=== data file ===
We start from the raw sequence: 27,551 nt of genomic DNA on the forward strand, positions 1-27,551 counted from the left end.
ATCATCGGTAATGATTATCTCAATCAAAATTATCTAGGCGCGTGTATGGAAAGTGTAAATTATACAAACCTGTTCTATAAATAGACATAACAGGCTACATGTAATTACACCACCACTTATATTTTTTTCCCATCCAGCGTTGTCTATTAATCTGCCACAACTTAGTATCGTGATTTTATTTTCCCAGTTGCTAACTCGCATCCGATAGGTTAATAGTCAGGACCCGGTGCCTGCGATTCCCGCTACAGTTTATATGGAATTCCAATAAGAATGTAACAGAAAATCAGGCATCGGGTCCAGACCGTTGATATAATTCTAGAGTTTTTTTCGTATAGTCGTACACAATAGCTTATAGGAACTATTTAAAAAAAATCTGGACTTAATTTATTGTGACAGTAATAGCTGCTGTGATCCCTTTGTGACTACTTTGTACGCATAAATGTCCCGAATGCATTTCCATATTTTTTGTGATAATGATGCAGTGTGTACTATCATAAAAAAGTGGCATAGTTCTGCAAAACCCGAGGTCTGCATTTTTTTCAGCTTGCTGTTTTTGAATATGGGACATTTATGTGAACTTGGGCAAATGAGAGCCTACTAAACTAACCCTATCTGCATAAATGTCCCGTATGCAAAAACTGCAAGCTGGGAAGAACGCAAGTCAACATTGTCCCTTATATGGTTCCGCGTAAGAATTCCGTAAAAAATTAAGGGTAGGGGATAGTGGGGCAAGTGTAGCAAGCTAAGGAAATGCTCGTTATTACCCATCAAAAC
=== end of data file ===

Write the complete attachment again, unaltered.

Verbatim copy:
We start from the raw sequence: 27,551 nt of genomic DNA on the forward strand, positions 1-27,551 counted from the left end.
ATCATCGGTAATGATTATCTCAATCAAAATTATCTAGGCGCGTGTATGGAAAGTGTAAATTATACAAACCTGTTCTATAAATAGACATAACAGGCTACATGTAATTACACCACCACTTATATTTTTTTCCCATCCAGCGTTGTCTATTAATCTGCCACAACTTAGTATCGTGATTTTATTTTCCCAGTTGCTAACTCGCATCCGATAGGTTAATAGTCAGGACCCGGTGCCTGCGATTCCCGCTACAGTTTATATGGAATTCCAATAAGAATGTAACAGAAAATCAGGCATCGGGTCCAGACCGTTGATATAATTCTAGAGTTTTTTTCGTATAGTCGTACACAATAGCTTATAGGAACTATTTAAAAAAAATCTGGACTTAATTTATTGTGACAGTAATAGCTGCTGTGATCCCTTTGTGACTACTTTGTACGCATAAATGTCCCGAATGCATTTCCATATTTTTTGTGATAATGATGCAGTGTGTACTATCATAAAAAAGTGGCATAGTTCTGCAAAACCCGAGGTCTGCATTTTTTTCAGCTTGCTGTTTTTGAATATGGGACATTTATGTGAACTTGGGCAAATGAGAGCCTACTAAACTAACCCTATCTGCATAAATGTCCCGTATGCAAAAACTGCAAGCTGGGAAGAACGCAAGTCAACATTGTCCCTTATATGGTTCCGCGTAAGAATTCCGTAAAAAATTAAGGGTAGGGGATAGTGGGGCAAGTGTAGCAAGCTAAGGAAATGCTCGTTATTACCCATCAAAAC